Ankara (AFP) - Turkish Prime Minister Recep Tayyip Erdogan on Friday slammed Egypt's President Abdel Fattah al-Sisi as an illegitimate tyrant, saying Cairo could not be relied upon to negotiate a truce with Israel.
"Is Sisi a party (to a ceasefire)? Sisi is a tyrant himself," Erdogan told reporters.
"He is not different from the others," he said, adding that it was Egypt's current rulers who were blocking humanitarian aid channels to the Gaza Strip ruled by the Islamist Hamas movement.
Egypt's Foreign Minister Sameh Shoukri said Erdogan's comments were "unacceptable".
"They have no link with the events in Gaza and do not help in the protection of the people of Gaza," Shoukri said at a news conference in Cairo with his Italian counterpart Federica Mogherini.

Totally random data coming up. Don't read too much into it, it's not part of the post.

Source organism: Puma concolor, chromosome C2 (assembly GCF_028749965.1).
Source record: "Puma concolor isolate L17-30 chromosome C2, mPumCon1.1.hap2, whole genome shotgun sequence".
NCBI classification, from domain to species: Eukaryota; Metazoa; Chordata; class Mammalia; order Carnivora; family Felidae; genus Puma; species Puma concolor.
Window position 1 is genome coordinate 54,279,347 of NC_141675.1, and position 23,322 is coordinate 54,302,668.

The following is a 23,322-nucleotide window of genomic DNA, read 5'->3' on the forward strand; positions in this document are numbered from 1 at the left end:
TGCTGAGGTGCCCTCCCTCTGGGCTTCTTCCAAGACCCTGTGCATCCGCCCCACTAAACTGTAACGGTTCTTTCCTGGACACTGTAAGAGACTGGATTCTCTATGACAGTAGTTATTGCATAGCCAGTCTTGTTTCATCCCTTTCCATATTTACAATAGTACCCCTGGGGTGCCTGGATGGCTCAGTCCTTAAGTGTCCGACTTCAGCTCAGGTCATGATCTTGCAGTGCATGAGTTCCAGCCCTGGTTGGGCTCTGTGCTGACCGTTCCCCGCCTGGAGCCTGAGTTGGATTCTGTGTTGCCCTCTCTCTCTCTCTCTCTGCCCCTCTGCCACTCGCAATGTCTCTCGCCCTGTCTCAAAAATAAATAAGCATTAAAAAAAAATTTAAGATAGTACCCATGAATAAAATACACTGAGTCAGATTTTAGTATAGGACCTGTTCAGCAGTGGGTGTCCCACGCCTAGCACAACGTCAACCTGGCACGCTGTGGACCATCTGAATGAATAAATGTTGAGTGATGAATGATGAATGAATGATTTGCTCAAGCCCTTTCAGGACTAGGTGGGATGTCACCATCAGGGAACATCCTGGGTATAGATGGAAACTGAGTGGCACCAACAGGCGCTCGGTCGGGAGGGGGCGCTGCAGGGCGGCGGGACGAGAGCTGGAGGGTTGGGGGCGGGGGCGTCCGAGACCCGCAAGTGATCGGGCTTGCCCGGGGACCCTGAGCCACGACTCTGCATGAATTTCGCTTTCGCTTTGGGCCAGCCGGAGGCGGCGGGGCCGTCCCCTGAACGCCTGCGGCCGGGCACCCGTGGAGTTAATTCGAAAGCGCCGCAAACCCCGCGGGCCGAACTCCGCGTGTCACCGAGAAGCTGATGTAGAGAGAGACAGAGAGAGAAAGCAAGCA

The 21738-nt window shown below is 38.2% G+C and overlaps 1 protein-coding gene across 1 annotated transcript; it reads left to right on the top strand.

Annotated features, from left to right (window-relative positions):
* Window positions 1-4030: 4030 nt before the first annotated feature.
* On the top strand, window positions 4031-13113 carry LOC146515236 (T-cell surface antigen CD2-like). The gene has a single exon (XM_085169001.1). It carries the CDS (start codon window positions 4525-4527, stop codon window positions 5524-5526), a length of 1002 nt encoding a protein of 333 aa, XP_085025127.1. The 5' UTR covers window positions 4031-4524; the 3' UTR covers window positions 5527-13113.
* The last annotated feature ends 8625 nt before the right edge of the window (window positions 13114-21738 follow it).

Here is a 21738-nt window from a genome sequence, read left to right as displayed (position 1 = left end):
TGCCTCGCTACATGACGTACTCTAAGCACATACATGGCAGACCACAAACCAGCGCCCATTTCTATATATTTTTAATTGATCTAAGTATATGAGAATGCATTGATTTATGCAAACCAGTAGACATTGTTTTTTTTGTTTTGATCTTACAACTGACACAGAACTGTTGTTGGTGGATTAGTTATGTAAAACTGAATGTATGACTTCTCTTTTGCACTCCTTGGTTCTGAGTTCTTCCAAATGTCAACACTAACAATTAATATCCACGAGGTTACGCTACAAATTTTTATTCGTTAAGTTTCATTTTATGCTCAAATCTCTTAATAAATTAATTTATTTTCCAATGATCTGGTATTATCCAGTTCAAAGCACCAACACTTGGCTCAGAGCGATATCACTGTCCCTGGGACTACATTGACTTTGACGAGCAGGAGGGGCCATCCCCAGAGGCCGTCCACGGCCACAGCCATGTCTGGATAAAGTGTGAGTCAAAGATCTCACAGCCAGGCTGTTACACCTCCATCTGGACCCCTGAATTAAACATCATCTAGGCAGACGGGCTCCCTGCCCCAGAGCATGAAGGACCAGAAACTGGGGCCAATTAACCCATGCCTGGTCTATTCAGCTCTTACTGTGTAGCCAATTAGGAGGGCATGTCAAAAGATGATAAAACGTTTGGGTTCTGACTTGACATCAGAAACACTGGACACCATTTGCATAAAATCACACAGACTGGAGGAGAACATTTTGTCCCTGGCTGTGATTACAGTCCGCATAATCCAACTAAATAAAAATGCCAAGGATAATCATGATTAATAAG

Erdogan should rather push all the concerned parties for a ceasefire in Gaza, said Shoukri.
Relations between Ankara and Cairo have been strained since the Egyptian military ousted last year Islamist president Mohamed Morsi in what Erdogan has repeatedly called a "coup".
The spat came to a head in November when Egypt's military rulers expelled Turkey's ambassador over Erdogan's support for Morsi, prompting a tit-for-tat response from Ankara.
Erdogan, who portrays himself as the global Muslim leader who speaks up for Palestinian rights, said supporting an Egyptian proposal for a ceasefire would mean legitimising the administration in Egypt.
"Egypt is not a party ... They are trying to legitimise (the Sisi administration) in Egypt. It is not a legitimate administration. It is illegitimate," he said, lashing out at Israeli attempts to exclude Hamas.
"Hamas is a party there," he said.